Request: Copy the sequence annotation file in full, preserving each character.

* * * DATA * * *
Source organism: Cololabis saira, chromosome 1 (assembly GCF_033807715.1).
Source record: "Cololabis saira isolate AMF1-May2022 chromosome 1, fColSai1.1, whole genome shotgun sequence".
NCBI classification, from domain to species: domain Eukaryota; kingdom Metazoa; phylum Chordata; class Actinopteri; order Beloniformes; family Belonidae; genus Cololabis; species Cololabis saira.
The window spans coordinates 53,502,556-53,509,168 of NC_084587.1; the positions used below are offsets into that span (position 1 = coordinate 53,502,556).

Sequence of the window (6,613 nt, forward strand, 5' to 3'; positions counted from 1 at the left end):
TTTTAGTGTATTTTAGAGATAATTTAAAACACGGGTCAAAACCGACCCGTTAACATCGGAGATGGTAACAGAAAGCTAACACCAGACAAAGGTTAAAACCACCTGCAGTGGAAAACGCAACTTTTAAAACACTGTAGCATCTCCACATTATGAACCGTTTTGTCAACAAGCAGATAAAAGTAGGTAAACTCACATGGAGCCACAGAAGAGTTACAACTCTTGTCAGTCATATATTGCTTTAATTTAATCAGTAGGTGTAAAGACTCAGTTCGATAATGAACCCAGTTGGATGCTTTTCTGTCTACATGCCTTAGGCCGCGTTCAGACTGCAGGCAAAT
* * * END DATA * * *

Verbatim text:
Source organism: Cololabis saira, chromosome 1 (assembly GCF_033807715.1).
Source record: "Cololabis saira isolate AMF1-May2022 chromosome 1, fColSai1.1, whole genome shotgun sequence".
NCBI classification, from domain to species: domain Eukaryota; kingdom Metazoa; phylum Chordata; class Actinopteri; order Beloniformes; family Belonidae; genus Cololabis; species Cololabis saira.
The window spans coordinates 53,502,556-53,509,168 of NC_084587.1; the positions used below are offsets into that span (position 1 = coordinate 53,502,556).

Sequence of the window (6,613 nt, forward strand, 5' to 3'; positions counted from 1 at the left end):
TTTTAGTGTATTTTAGAGATAATTTAAAACACGGGTCAAAACCGACCCGTTAACATCGGAGATGGTAACAGAAAGCTAACACCAGACAAAGGTTAAAACCACCTGCAGTGGAAAACGCAACTTTTAAAACACTGTAGCATCTCCACATTATGAACCGTTTTGTCAACAAGCAGATAAAAGTAGGTAAACTCACATGGAGCCACAGAAGAGTTACAACTCTTGTCAGTCATATATTGCTTTAATTTAATCAGTAGGTGTAAAGACTCAGTTCGATAATGAACCCAGTTGGATGCTTTTCTGTCTACATGCCTTAGGCCGCGTTCAGACTGCAGGCAAAT